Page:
NATIVE CACAO BEANS .– The moniliasis plague and the popularity of the genetically altered cacao bean, made the vast variety of local cacao bean fall into oblivion. But now, 40 years later, the local cacao bean is recovered again thanks to the local farmers who knew how to preserve it.

Translated by Sarah Noras.

Eliodoro and Bernarda Morales are cacao beans producers. Together with Cooperativas Sin Fronteras, Appta and Stibrawpa are working in order to bring back to life the production of local cacao beans in Costa Rica. 

Eliodoro: The way my grandfather cultivated the cacao bean was quite simple. You only have to chop off the mamones and trim off the excess branches and that´s it. When the moniliasis plague appeared, the way of treating the cacao changed in a significant way. Since the moniliasis tends to be in the highest part of the plant, we had to lower the cacaos trees . This was complicated, so many people stopped working with natives cacao plants. But we never left it. When ANAI and APPTA gave us hybrid and cloned plants, we started to cultivate them in a area of our land. However, we did not stop harvesting our local original cacao beans. So, that´s why we still have it.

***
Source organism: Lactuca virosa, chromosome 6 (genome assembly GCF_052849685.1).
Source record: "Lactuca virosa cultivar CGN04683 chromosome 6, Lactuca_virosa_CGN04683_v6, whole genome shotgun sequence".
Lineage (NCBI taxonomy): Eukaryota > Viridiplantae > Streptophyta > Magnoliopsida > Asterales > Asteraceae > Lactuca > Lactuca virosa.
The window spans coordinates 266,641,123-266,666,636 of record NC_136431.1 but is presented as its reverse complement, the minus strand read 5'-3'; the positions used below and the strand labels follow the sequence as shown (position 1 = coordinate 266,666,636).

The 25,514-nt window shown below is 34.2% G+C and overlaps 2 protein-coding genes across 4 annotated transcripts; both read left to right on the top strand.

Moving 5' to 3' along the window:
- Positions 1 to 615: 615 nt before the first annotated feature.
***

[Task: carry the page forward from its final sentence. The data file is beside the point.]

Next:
The first batches of hybrid and cloned cacao plants with improved genetics were introduced between in the 1980´s and the 90´s with the purpose to recover the crops from the moniliasis plague. This strategy was created by Investigation Institutes and the Costa Rican government.

Eliodoro: When we sell to Appta our local original cacao beans, there is a variety of different colors and types of cacao which they don`t noticed, but we do, because we are the ones who produce it. They don't realize the diversity that we are selling to them. 

We believe that there is a strong bond between the indigenous culture and the cacao´s production, therefore, we are the first ones to bring back to life local original cacao in Costa Rica, which it was not extinguish by the moniliasis plague. This is possible due to, indigenous Bribris who safeguarded the native plant, and now it is back. 

Together we can do more.

Translated By Débora Solís.